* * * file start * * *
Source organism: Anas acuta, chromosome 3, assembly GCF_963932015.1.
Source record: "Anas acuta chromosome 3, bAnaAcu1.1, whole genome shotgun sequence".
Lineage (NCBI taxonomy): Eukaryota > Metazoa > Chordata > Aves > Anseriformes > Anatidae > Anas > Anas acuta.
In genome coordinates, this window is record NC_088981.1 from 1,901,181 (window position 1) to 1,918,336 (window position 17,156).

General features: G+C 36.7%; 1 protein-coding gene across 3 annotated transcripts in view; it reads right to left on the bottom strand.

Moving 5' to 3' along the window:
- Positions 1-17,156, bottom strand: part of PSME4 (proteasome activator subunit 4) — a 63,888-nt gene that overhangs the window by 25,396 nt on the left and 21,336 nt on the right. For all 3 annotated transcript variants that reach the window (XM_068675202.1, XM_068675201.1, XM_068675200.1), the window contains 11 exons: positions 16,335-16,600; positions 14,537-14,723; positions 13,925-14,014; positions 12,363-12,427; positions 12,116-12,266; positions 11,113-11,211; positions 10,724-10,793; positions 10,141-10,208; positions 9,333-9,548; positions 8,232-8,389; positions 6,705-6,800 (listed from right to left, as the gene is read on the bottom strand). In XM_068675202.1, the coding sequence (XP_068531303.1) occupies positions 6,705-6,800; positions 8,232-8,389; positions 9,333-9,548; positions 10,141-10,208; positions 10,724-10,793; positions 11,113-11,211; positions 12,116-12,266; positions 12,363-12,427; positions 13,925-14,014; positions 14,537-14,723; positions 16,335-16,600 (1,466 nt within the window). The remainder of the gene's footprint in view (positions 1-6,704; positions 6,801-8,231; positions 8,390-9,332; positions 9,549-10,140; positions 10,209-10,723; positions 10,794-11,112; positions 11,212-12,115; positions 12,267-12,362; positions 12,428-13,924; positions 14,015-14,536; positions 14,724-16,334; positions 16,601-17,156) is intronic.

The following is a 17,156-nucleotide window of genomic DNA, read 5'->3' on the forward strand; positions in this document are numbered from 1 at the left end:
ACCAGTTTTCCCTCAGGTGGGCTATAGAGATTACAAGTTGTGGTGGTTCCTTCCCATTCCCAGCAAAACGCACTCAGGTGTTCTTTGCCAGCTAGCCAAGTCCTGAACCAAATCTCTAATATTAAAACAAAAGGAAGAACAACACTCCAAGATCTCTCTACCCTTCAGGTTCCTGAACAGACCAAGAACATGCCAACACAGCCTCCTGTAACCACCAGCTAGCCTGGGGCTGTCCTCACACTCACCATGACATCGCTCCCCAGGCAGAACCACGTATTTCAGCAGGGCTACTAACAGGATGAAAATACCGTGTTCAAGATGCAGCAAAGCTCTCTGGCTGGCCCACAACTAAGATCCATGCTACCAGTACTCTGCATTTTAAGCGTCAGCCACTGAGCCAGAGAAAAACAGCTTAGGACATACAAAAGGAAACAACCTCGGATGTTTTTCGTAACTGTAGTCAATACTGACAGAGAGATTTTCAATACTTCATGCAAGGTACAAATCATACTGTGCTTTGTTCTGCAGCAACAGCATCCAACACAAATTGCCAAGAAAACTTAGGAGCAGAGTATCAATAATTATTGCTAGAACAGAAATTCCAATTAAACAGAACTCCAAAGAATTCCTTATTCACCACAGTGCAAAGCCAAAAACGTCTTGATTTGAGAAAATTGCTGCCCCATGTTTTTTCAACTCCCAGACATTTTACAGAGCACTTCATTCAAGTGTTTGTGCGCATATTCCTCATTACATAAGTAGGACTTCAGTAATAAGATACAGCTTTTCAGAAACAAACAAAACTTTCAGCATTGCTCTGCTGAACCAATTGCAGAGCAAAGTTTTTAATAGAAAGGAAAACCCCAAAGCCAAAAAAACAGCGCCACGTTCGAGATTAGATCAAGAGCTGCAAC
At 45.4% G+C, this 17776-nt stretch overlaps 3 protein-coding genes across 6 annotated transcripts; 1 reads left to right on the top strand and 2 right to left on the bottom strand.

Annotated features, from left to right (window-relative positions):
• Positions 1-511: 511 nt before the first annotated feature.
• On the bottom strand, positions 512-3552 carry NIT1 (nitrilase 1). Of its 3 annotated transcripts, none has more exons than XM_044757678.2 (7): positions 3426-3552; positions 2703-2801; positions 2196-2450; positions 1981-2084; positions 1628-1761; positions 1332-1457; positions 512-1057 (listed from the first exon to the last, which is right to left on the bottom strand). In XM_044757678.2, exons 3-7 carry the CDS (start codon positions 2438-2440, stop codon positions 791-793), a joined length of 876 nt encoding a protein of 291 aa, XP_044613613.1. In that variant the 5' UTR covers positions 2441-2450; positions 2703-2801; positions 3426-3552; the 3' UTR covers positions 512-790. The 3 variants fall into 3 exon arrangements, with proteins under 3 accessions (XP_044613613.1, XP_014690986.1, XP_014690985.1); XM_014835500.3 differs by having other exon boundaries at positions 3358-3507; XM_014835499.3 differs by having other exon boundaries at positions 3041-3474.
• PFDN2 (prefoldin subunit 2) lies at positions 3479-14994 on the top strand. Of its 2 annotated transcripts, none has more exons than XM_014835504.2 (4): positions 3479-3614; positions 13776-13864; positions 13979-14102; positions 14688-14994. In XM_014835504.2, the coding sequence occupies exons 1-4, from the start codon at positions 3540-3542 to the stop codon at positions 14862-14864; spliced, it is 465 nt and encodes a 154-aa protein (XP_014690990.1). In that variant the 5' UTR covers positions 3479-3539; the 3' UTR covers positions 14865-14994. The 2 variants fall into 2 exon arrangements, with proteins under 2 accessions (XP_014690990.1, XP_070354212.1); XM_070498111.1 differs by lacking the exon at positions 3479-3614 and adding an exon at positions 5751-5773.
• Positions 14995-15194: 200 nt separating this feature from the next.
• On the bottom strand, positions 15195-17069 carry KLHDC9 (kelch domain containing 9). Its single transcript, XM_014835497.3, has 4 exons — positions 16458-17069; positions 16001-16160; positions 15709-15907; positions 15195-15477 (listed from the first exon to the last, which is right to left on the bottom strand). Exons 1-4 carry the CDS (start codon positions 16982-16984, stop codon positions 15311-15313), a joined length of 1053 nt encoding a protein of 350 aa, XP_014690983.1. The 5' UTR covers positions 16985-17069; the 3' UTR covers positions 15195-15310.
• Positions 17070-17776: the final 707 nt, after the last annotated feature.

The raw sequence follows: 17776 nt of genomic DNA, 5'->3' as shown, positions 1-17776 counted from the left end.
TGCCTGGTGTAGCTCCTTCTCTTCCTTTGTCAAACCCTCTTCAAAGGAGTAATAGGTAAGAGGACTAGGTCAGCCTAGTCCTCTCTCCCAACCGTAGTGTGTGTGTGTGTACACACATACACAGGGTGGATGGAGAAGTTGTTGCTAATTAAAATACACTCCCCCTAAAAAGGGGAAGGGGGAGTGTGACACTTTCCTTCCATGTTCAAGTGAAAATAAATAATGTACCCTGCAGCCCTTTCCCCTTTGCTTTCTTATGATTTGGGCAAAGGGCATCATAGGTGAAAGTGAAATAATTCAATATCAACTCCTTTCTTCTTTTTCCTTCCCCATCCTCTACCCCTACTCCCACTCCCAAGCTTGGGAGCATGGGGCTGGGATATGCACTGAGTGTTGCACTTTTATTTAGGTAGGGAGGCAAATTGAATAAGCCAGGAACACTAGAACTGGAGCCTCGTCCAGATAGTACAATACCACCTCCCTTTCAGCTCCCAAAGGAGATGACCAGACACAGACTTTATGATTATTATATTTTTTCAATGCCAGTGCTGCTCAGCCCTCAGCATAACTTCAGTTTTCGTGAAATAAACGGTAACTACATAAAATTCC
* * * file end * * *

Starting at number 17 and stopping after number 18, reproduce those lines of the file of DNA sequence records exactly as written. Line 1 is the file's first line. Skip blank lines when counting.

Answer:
• Positions 17070-17776: the final 707 nt, after the last annotated feature.

The raw sequence follows: 17776 nt of genomic DNA, 5'->3' as shown, positions 1-17776 counted from the left end.